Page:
My Lords, together with the noble Baroness, Lady Jay, I first visited Oregon some 12 years ago as part of this House’s consideration of assisted dying. Back then it was the sole state in the US to have legalised assisted dying for the terminally ill. Since then, as has already been said, Oregon has been joined by Washington, Montana, Vermont, Colorado and even the District of Columbia. Most importantly, it was joined last year by the state of California, the largest and most diverse state in the nation. These states represent some 18% of the total US population. Canada too has become the first Commonwealth country to legalise assisted dying nationwide. Law change is also imminent in parts of Australia, where the Government of Victoria have committed to introducing an assisted dying Bill by the end of the year and private members’ initiatives are likely in both Tasmania and New South Wales.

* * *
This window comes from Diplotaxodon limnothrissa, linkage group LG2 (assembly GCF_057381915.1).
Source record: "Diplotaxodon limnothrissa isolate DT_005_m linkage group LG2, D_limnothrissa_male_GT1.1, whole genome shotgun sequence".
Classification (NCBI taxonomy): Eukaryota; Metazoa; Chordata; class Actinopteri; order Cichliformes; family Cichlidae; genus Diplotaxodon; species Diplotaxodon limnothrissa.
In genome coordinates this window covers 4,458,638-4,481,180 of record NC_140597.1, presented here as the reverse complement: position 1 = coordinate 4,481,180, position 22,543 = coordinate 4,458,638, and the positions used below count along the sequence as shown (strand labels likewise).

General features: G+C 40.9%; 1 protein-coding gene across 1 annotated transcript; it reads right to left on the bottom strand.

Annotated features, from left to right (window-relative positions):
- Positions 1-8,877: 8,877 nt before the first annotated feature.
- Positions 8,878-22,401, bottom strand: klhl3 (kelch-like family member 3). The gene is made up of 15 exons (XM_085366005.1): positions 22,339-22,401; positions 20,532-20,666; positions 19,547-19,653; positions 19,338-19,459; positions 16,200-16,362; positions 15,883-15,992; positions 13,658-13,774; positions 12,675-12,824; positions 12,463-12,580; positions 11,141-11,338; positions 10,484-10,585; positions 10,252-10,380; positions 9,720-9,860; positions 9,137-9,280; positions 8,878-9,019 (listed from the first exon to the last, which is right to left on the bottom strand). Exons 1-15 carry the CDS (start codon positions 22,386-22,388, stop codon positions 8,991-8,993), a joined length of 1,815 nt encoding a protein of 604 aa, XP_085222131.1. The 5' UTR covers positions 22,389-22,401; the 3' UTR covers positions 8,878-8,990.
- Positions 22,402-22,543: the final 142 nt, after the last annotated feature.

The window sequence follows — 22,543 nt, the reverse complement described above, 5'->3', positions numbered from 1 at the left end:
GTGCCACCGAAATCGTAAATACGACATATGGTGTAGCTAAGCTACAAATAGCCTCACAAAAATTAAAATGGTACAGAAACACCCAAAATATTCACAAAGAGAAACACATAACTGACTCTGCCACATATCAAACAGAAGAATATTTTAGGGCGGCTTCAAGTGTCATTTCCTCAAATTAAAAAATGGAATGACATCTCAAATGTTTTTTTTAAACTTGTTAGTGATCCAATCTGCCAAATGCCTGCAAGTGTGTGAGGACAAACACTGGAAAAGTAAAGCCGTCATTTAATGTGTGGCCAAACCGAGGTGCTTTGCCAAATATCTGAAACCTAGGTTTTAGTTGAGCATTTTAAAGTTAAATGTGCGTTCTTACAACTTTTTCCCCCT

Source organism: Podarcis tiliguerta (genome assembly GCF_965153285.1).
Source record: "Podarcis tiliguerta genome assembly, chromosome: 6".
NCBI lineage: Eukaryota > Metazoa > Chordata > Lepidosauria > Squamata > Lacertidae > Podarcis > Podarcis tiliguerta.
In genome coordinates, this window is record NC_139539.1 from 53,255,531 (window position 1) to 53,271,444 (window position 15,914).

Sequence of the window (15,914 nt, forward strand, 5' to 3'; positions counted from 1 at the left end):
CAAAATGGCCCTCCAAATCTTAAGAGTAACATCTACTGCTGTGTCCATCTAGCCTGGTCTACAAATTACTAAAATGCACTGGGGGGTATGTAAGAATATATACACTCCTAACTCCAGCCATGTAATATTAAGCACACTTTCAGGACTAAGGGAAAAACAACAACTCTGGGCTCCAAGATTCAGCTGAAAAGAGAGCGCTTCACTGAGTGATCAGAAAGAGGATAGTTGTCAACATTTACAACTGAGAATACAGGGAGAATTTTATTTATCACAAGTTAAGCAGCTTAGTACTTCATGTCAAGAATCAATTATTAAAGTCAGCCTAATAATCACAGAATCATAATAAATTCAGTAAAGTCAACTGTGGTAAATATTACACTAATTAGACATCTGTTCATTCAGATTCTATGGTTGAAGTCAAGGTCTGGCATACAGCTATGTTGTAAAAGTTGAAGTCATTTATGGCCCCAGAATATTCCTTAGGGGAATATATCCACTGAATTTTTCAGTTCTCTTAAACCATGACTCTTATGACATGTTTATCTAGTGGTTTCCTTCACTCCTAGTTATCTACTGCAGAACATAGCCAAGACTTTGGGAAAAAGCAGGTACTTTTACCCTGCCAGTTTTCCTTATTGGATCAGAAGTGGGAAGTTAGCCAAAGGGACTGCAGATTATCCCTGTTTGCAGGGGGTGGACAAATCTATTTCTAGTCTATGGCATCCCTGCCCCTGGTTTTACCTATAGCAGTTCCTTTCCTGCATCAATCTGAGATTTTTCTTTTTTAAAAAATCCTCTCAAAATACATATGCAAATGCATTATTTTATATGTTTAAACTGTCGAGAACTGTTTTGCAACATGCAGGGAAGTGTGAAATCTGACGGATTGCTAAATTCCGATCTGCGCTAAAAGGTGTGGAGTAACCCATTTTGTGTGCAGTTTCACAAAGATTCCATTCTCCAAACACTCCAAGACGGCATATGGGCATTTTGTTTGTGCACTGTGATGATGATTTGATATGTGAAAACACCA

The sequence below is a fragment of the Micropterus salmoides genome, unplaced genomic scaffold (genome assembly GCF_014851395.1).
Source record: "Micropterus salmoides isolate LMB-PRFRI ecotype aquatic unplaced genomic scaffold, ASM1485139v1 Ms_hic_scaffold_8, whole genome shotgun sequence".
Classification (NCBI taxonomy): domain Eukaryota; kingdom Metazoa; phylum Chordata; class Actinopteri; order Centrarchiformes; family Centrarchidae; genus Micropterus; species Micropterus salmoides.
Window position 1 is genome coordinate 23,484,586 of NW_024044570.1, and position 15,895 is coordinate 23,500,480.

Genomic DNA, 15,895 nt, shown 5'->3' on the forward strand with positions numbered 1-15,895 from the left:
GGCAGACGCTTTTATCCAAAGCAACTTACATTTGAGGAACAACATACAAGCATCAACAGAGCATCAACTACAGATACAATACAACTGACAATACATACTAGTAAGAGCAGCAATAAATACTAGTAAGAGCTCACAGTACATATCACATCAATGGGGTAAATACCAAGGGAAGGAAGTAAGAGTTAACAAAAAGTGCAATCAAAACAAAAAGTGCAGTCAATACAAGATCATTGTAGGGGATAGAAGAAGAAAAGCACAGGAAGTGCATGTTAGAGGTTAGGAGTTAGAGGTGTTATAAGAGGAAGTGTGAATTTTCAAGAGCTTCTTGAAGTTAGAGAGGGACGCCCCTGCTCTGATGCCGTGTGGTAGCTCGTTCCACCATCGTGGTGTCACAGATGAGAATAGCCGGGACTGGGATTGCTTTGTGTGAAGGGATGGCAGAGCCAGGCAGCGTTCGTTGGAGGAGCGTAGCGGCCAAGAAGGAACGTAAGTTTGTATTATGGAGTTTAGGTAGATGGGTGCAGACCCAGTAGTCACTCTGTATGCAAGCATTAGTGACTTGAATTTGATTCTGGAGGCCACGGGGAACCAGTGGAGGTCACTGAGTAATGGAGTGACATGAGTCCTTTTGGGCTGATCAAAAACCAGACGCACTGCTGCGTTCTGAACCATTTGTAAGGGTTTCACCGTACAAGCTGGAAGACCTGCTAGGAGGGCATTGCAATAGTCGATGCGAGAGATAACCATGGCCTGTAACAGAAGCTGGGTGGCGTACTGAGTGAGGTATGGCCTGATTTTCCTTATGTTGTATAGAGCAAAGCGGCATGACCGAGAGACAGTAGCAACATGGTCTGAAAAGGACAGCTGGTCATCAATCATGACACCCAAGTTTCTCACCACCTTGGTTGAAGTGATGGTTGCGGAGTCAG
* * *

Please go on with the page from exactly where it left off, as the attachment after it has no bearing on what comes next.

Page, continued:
As the evidence from overseas continues to grow, our own reasons not to legislate become less and less convincing. The tide is coming in. Rather than fight in vain to prevent it, we should work together to give those in terrible pain and suffering the same rights as are given to our closest cousins in North America.